Shaheen gave CGTN a separate interview on Thursday in which he detailed the provisional plan for the structure of the Taliban government in the country. He noted that the group is hoping to choose a “supreme leader” and leadership council, but did not offer any details regarding the process for choosing who appeared on the councils. Taliban officials have repeatedly insisted that they will not hold elections and “there will be no democratic system at all” in the country.
Attempts to present the Taliban as capable of managing a bureaucratic government structure also appear to be part of the jihadist group’s ploy to attract foreign investment. While loudest in calling for Chinese businesses to participate in the Afghan economy, the Taliban has made clear it is open to all nations, including the United States, funding their regime.
Zabihullah Mujahid, a senior Taliban spokesman, clarified on Twitter on Thursday that the Taliban has not implemented any trade restrictions with any country in the world, presumably including America.
“The Islamic Emirate wants better diplomatic and trade relations with all countries. We have not said no about not trading with any country,” Mujahid wrote on Twitter. “The rumors that have been spread about this are not true and we reject it.”
امارت اسلامی باتمام کشور ها خواهان روابط بهتر دیپلوماتیک و تجاراتی می باشد.
ما در مورد تجارت نکردن باهیچ کشور سخنی نه گفته ایم.
شائعاتی که در این مورد پخش گردیده، حقیقت ندارد و ما ان را رد می نمائیم.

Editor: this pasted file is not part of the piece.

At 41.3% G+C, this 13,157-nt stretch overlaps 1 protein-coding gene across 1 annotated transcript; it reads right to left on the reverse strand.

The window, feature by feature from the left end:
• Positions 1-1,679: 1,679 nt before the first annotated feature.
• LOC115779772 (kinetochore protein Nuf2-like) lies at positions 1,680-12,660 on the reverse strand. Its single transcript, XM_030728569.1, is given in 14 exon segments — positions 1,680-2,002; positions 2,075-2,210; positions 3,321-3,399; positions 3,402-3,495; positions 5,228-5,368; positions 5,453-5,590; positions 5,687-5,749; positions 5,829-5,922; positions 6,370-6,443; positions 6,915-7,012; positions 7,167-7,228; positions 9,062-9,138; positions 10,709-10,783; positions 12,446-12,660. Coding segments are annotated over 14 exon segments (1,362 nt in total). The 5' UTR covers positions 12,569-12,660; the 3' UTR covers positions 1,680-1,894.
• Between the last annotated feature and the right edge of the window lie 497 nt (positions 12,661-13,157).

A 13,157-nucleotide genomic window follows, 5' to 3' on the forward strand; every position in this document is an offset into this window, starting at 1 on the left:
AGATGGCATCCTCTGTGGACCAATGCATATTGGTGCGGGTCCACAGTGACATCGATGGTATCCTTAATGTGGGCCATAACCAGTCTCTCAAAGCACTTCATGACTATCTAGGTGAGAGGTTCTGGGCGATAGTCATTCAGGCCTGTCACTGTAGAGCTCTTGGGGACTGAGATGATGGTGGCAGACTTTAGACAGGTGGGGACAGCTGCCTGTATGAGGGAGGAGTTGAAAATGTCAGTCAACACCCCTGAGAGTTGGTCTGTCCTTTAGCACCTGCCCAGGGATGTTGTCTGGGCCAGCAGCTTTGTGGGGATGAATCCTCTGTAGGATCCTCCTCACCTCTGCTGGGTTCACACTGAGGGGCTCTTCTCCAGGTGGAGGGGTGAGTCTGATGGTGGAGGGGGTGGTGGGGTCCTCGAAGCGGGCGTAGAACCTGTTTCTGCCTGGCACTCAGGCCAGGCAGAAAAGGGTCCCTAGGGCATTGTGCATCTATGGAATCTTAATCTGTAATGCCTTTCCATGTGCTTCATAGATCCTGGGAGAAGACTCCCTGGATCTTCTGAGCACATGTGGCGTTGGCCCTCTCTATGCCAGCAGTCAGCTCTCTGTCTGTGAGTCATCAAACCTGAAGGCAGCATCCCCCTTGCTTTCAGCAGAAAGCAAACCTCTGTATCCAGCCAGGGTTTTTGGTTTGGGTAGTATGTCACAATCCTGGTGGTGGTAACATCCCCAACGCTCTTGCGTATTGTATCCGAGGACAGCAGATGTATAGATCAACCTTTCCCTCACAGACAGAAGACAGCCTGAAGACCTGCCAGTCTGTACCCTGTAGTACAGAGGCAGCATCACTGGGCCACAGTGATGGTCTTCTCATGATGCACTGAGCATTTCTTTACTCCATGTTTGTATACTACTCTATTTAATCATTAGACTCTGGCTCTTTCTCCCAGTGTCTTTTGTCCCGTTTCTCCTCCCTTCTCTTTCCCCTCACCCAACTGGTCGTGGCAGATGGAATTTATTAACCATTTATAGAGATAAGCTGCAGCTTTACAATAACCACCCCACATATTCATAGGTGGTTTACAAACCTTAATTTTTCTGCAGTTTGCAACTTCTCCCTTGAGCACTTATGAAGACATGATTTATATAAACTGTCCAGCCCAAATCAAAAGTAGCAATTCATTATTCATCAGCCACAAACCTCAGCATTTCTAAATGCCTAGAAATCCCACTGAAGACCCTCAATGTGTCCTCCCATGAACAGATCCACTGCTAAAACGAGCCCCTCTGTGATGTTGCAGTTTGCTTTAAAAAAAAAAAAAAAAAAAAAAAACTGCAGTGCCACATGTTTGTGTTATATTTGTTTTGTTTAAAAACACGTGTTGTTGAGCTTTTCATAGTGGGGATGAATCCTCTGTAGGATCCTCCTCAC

— Zabihullah (..ذبـــــیح الله م ) (@Zabehulah_M33) August 19, 2021
Mujahid led the Taliban’s first formal press conference after taking over the country on Tuesday. He spent a significant amount of time courting foreign investment.
“We hope that as soon as conflict has done away with Afghanistan, we are going to build infrastructures of the economy. For this we are going to take actions for economic activities,” Mujahid told reporters. “The interactions with the international community, with other countries are going to continue. We are going to be working on our natural resources and our resources in order to revitalize our economy, for our reconstruction, for our prosperity.”
Mujahid asked the world to fund the Taliban economy: “the Islamic Emirate is requesting the whole international community that Allah willing, we can very soon, actually very quickly can change the situation, the country economically.”
Taliban officials also prioritized urging investors to make a Taliban regime wealthy during statements shortly before the fall of the Afghan government.
“Our message to businessmen, industrialists and capitalists is to carry out their work normally and serve their people,” a formal Taliban statement published last week read. “The Islamic Emirate creates a suitable environment for their business and, to this end, it will not hesitate to do everything in its power.”
In 2019, shortly before the Taliban began engaging in talks with the then-Trump administration, jihadi leader Mullah Sher Mohammad Abbas Stanikzai stated the group would one day hope to see American corporations invest in a Taliban-ruled Afghanistan.
“We have told them [the Americans] that after ending your military intervention, we will welcome U.S. engineers, doctors, and others if they want to come back for reconstruction of Afghanistan,” Stanikzai said. “And they have promised to do so.”